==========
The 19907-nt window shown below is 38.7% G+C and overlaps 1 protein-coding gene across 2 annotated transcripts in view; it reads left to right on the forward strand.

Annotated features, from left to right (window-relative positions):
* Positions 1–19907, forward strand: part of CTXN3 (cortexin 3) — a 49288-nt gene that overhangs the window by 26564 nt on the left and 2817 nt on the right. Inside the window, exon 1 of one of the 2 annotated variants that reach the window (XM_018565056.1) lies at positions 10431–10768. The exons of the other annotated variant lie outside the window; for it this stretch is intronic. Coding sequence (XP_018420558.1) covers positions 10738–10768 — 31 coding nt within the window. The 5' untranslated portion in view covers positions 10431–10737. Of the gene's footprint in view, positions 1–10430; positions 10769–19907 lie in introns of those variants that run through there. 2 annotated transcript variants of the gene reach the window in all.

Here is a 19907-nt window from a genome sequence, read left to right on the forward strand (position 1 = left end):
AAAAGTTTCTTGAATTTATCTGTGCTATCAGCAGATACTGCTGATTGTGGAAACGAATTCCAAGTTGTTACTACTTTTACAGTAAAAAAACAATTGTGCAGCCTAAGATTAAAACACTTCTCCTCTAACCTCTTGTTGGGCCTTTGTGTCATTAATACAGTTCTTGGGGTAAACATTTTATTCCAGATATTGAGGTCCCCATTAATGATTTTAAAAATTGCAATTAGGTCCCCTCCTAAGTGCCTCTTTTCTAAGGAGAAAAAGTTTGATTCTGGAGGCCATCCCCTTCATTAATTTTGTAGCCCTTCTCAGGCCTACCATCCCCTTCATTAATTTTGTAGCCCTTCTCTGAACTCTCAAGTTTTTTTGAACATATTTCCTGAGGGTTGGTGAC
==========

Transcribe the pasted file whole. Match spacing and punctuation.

The 19907-nt window shown below is 38.7% G+C and overlaps 1 protein-coding gene across 2 annotated transcripts in view; it reads left to right on the forward strand.

Annotated features, from left to right (window-relative positions):
* Positions 1–19907, forward strand: part of CTXN3 (cortexin 3) — a 49288-nt gene that overhangs the window by 26564 nt on the left and 2817 nt on the right. Inside the window, exon 1 of one of the 2 annotated variants that reach the window (XM_018565056.1) lies at positions 10431–10768. The exons of the other annotated variant lie outside the window; for it this stretch is intronic. Coding sequence (XP_018420558.1) covers positions 10738–10768 — 31 coding nt within the window. The 5' untranslated portion in view covers positions 10431–10737. Of the gene's footprint in view, positions 1–10430; positions 10769–19907 lie in introns of those variants that run through there. 2 annotated transcript variants of the gene reach the window in all.

Here is a 19907-nt window from a genome sequence, read left to right on the forward strand (position 1 = left end):
AAAAGTTTCTTGAATTTATCTGTGCTATCAGCAGATACTGCTGATTGTGGAAACGAATTCCAAGTTGTTACTACTTTTACAGTAAAAAAACAATTGTGCAGCCTAAGATTAAAACACTTCTCCTCTAACCTCTTGTTGGGCCTTTGTGTCATTAATACAGTTCTTGGGGTAAACATTTTATTCCAGATATTGAGGTCCCCATTAATGATTTTAAAAATTGCAATTAGGTCCCCTCCTAAGTGCCTCTTTTCTAAGGAGAAAAAGTTTGATTCTGGAGGCCATCCCCTTCATTAATTTTGTAGCCCTTCTCAGGCCTACCATCCCCTTCATTAATTTTGTAGCCCTTCTCTGAACTCTCAAGTTTTTTTGAACATATTTCCTGAGGGTTGGTGAC